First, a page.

Malta–Turkey relations

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Maltese–Turkish relations
Map indicating locations of Malta and Turkey



Maltese–Turkish relations are foreign relations between Malta and Turkey.

Historical background[edit]

Malta has a historical significance for the Turkish people as the place where Turgut Reis, a famous admiral of the Ottoman Navy, was killed during the Siege of Malta in 1565.[1] There is a Turkish Military Cemetery at Marsa, where during the last skirmish of the 1565 siege, the Ottoman Army lost many soldiers.[1]

Political relations[edit]

Embassy of Turkey in Malta
Turkish Embassy in Floriana

Malta is represented in Turkey through accreditation a Maltese Ambassador resident in Valletta to Turkey and its consulate–general in Istanbul.[2] Turkey is represented in Malta through its embassy in Floriana. Both countries are full members of the Council of Europe, the World Trade Organization and the Union for the Mediterranean. Also Malta is a European Union member since May 1, 2004 and Turkey is a candidate. These recent developments have helped to formalise diplomatic relations between the two countries.[1]

An Agreement of Mutual Promotion and Protection of Investments and a Memorandum of Understanding on the Establishment of the Political Consultative Mechanism between the two countries was signed in October 2003 in Antalya.[1]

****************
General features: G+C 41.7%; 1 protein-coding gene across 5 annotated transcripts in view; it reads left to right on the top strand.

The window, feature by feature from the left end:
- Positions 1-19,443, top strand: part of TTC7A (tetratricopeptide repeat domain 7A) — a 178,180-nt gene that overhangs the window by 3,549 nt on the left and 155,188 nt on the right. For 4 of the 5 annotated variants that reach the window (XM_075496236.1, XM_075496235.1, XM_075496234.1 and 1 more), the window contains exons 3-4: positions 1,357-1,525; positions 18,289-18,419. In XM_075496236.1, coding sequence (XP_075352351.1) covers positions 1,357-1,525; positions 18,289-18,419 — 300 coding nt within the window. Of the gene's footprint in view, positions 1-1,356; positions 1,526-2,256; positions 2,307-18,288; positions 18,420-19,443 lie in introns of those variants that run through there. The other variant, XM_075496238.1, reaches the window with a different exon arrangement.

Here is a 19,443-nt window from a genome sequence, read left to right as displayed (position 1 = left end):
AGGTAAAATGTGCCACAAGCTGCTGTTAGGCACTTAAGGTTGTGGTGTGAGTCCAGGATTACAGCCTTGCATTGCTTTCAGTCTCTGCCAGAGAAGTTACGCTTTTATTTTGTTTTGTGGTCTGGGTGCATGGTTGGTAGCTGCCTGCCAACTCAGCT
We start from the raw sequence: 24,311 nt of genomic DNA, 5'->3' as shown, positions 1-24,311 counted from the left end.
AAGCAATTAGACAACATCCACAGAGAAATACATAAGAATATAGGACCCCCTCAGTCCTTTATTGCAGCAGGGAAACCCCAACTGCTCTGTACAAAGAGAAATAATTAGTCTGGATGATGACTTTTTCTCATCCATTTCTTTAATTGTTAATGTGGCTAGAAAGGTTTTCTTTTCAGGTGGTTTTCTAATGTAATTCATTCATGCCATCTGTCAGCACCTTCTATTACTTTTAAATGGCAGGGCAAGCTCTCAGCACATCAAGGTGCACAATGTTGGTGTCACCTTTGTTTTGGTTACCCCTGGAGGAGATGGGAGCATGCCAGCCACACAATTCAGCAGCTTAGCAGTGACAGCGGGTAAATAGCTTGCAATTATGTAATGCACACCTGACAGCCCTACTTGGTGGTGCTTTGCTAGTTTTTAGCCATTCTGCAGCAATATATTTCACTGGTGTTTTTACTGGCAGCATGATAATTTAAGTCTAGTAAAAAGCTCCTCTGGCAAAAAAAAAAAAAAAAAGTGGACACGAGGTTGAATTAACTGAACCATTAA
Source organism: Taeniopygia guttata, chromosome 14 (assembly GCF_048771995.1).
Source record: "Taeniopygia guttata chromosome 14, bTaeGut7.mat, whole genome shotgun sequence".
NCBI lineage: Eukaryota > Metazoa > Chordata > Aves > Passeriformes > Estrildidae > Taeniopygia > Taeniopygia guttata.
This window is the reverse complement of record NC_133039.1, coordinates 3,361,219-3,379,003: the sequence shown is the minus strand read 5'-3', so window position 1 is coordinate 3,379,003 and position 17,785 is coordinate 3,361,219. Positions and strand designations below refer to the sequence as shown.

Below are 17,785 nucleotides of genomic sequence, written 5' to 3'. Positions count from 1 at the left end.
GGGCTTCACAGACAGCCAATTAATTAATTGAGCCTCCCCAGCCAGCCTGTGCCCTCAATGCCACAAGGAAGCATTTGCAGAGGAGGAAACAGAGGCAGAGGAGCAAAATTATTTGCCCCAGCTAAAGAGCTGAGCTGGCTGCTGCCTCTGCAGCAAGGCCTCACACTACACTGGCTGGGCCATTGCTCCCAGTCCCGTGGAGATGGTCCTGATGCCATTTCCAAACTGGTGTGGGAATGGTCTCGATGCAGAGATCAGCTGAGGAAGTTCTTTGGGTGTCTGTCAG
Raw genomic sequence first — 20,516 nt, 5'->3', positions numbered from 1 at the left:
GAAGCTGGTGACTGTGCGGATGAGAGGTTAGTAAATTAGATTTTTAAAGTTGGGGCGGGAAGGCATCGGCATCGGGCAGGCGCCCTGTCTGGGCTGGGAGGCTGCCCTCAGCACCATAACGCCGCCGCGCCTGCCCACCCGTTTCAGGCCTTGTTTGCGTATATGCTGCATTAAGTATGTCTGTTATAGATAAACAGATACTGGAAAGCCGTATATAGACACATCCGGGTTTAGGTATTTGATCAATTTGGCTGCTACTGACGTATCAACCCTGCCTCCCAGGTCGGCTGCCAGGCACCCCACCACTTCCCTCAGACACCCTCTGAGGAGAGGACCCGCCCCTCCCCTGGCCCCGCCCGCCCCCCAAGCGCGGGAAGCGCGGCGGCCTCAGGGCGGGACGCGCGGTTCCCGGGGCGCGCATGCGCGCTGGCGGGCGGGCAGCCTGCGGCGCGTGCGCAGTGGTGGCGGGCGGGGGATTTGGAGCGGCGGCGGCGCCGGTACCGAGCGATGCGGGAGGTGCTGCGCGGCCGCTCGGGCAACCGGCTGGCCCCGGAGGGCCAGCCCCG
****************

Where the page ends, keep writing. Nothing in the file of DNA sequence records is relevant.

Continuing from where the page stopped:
Economic relations[edit]

The trade volume between Malta and Turkey reached $ 1.124 billion in 2008.[3] This figure shows an increase of a 35% when compared with the preceding year.[3]

The Turkish–Maltese Business Council, and organisations with similar aims, give priority to promoting commercial linkages. This Council was established on September 7, 2007.[3][4][5]

As of 2008, 24 Turkish firms are operating in Malta, and the total capital of these firms are $ 1,3 billion.[3]

The maritime sector is one of the co-operation areas between the two countries.[6] Because Malta has one of the major ship repair facilities in the Mediterranean, and Turkey is emerging as an important shipbuilding and fleet owning country.[6]

Air Malta and Turkish Airlines signed a codeshare agreement in 2008.[7]

An Agreement of Co-operation in Tourism between the two countries was signed on September 19, 1997.[3]

In 2008, more than 3,058 Maltese tourists visited Turkey.[3]

See also[edit]


External links[edit]